Have you ever been to one of those fancy-shmancy cocktail parties where everyone is dressed to impress, martinis are being sipped, and tiny little finger-sized appetizers are being passed? Well, even if you haven’t, imagine the party foul that would occur if you served frozen, pre-made appetizers. Noses would be upturned and you’d be shunned from ever throwing an upscale bash again.
|8||strips Schneiders® Bacon|
|1 lb||Italian Sausage Meat|
|2 tbsp||Grainy Mustard|
|1/4 cup||Gouda, sliced|
|3 tbsp||Poppy Seeds|
|For Mango Chutney Sauce|
|1/4 cup||Fresh Mint|
|Zest and Juice of one orange|
|1/2 cup||Brown Sugar|
|3 tbsp||Dijon Mustard|
Let’s get our mango chutney ready first. Grab a sharp knife and give your mangos a peel, then using a box grater shred it up nice and fine. You should make about two cups of shredded mango. Throw this in a sauce pot.
Add in the rest of the ingredients from the chutney except for the mustard and orange juice. Put the zest in there, though. Throw this on the stove and let it simmer on medium-low until all the liquid has evaporated. Let it do its thing while you do others.
To finish your dipping sauce, just blend together equal amounts of your chutney with Dijon mustard in a blender. Add the juice from the orange to thin out the sauce if you wish.
Set your oven to 400F
Grab your bacon. Chop it up. Throw it in the pan. Fry until crispy. Basic stuff, here.
Remove the crispy bacon from the pan and set it aside for later. Leave the bacon fat in the pan, and fry the remaining 2/3 of your onion in the bacon fat. Once the onion has gone translucent (that should take 4-5 minutes), add in your garlic and sage.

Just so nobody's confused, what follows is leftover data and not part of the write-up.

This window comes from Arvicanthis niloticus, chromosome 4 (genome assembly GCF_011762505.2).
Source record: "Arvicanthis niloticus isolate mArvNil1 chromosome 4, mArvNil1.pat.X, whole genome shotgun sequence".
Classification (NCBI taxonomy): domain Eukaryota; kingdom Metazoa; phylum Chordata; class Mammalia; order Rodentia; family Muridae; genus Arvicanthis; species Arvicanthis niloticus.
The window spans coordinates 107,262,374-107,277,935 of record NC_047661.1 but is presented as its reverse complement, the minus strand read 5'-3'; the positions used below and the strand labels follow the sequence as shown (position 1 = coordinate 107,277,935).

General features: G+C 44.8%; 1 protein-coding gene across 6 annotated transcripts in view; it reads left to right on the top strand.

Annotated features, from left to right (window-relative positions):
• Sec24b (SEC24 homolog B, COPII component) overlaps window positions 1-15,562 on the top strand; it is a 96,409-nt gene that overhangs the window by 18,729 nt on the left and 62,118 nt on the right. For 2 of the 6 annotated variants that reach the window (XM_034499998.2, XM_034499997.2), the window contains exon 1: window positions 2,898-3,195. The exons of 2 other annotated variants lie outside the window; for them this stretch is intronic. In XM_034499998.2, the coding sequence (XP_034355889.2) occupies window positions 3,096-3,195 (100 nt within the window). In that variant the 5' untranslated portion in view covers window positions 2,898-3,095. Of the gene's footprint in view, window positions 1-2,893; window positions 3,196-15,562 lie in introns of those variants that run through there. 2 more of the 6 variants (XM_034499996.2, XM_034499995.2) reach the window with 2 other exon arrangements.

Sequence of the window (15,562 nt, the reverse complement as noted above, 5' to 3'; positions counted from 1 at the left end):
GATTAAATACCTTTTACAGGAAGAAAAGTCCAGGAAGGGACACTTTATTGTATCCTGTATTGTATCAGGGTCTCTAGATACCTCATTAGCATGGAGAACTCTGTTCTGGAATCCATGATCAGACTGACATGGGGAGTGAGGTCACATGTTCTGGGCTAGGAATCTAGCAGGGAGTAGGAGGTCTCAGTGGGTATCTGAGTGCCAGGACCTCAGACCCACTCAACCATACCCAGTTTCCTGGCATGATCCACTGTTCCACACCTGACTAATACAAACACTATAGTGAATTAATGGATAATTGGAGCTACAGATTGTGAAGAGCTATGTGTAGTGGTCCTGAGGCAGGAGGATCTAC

Once your garlic and sage are fragrant – 2-3 minutes probably – add in your sausage meat. I bought whole sausages and removed the casing myself. You can just buy sausage meat if you wish. I’m just a big fan of these particular sausages.
Add in a couple heaping tablespoons of grainy mustard to your sausage mixture and stir everything up until it’s cooked. Season with a bit of salt and pepper. Once cooked, throw your bacon back in and mix together. Set the whole meat mixture aside to cool.
Roll out your puff pastry on a floured surface and place your meat mixture along with some pieces of gouda along one of the long sides.
Brush one of the long edges with an egg wash (egg, beaten with a tablespoon of water) and roll your dough up. Be sure to seal the long edge with your fingers.
Brush your whole log with your egg was and top with poppy seeds – this is totally optional. I love poppy seeds.
Let these cool in the fridge for at least half an hour so that everything kind of holds together. Once cool, cut them into 1” pieces and bake them for about 15-20 minutes, or until the puff pastry has gone fluffy and golden brown.
Try to get them to the table before they all disappear.
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